Attendees at the Collaborative Journalism Summit enjoy a view of the New York City skyline from the School of Communication and Media building at Montclair State University. Photo by Tom Franklin.

Summit brings journalists together to talk collaboration

By Jared Kofsky

From political potlucks in New Jersey’s residential neighborhoods to newsrooms throughout France teaming up to cover an election, the last several years have seen a major increase in collaborative reporting efforts of all sorts.

“Different kinds of collaborations are happening between media organizations and between journalists and community members all over the country and the more that we can learn from each other the better,” explained Stefanie Murray, director of the Center for Cooperative Media.

VIDEO: “The State of Collaboration 2018,” produced by the Center for Cooperative Media.

The desire to learn more about these sorts of partnerships brought nearly 150 reporters, editors, students, and leaders to Montclair State University’s School of Communication and Media on May 10–11 for the second annual Collaborative Journalism Summit. The event, which was presented with the assistance of organizations such as the Democracy Fund, the Knight Foundation, and the Rita Allen Foundation, featured nearly two dozen presentations, workshops, and lightning talks.

A variety of collaborative journalism campaigns were discussed by presenters over the course of two days. Not only were local projects like the recent Voting Block project in New Jersey and The Reentry Project last year in Philadelphia highlighted during the summit, but nationwide campaigns from the United States, France, and Mexico such as Electionland, CrossCheck, and #Verificado2018 were analyzed in order to give attendees a global perspective.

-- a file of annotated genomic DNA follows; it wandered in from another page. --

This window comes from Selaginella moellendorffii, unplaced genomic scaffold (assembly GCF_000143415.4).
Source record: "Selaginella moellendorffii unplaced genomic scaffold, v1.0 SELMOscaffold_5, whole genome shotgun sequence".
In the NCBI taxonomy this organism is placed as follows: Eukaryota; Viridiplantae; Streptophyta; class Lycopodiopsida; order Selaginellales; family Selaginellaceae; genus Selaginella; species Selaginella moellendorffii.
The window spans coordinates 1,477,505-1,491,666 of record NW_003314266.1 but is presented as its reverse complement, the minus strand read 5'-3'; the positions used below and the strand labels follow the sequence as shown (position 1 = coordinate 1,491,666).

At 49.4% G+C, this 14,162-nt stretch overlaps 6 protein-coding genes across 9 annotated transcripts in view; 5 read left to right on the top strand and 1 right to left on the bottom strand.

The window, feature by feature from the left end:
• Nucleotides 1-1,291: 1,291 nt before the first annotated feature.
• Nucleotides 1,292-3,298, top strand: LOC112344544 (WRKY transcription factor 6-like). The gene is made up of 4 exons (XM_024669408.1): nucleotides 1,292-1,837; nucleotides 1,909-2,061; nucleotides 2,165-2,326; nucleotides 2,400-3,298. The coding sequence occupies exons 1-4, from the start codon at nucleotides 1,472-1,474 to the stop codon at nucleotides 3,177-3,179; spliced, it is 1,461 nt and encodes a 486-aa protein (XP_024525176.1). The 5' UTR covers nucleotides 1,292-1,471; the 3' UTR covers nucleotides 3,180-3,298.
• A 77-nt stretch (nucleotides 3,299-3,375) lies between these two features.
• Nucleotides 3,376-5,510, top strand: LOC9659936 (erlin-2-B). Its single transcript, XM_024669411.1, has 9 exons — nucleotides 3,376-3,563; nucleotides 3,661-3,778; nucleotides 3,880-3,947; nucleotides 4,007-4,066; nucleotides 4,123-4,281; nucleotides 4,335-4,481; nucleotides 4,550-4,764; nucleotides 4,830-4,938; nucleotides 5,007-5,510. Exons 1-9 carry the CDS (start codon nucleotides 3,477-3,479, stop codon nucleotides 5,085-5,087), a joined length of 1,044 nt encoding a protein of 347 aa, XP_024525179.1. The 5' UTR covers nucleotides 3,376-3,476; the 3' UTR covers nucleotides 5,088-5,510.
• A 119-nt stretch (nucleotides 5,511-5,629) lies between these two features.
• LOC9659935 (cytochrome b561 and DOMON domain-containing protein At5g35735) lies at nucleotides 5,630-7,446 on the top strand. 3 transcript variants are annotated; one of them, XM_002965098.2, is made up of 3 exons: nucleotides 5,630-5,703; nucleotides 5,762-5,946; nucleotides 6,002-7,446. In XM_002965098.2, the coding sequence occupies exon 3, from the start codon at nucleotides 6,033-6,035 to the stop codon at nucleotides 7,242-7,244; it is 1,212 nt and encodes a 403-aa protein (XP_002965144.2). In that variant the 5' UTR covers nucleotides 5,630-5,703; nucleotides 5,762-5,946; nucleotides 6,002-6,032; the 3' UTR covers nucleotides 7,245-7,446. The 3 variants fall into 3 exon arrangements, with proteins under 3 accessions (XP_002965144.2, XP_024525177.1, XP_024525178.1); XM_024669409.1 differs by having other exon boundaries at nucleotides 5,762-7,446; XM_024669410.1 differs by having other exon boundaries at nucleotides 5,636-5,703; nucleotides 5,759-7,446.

“These kinds of projects are helping to increase and build public trust in the media,” said Renaissance Journalism Executive Director and San Francisco State University professor Jon Funabiki.

At the beginning of the summit’s second day, participants were welcomed by Murray and Teresa Gorman from the Democracy Fund and were given an opportunity to discuss successful collaborations that they participated in with their neighbors in the audience.

“The Democracy Fund is a foundation that believes that local news is essential to a healthy democracy,” Gorman told the crowd. ”We’re thrilled to sponsor the Collaborative Journalism Summit in the second year with organizations that we collaborate with often.”

The summit was held within the School of Communication and Media’s new state of the art building overlooking the New York and Jersey City skylines. Tours of the facility were provided to attendees by Montclair State University students.

“I’m really thankful that we had so many innovators in collaborative journalism come to Montclair for this event,” said Murray.


Jared Kofsky covers New Jersey government, economic development, real estate, transportation, and more for Jersey Digs.

About the Center for Cooperative Media: The Center is a grant-funded program of the School of Communication and Media at Montclair State University. The Center is supported with funding from the John S. and James L. Knight Foundation, the Geraldine R. Dodge Foundation and Democracy Fund. Its mission is to grow and strengthen local journalism, and in doing so serve New Jersey residents. For more information, visit CenterforCooperativeMedia.org.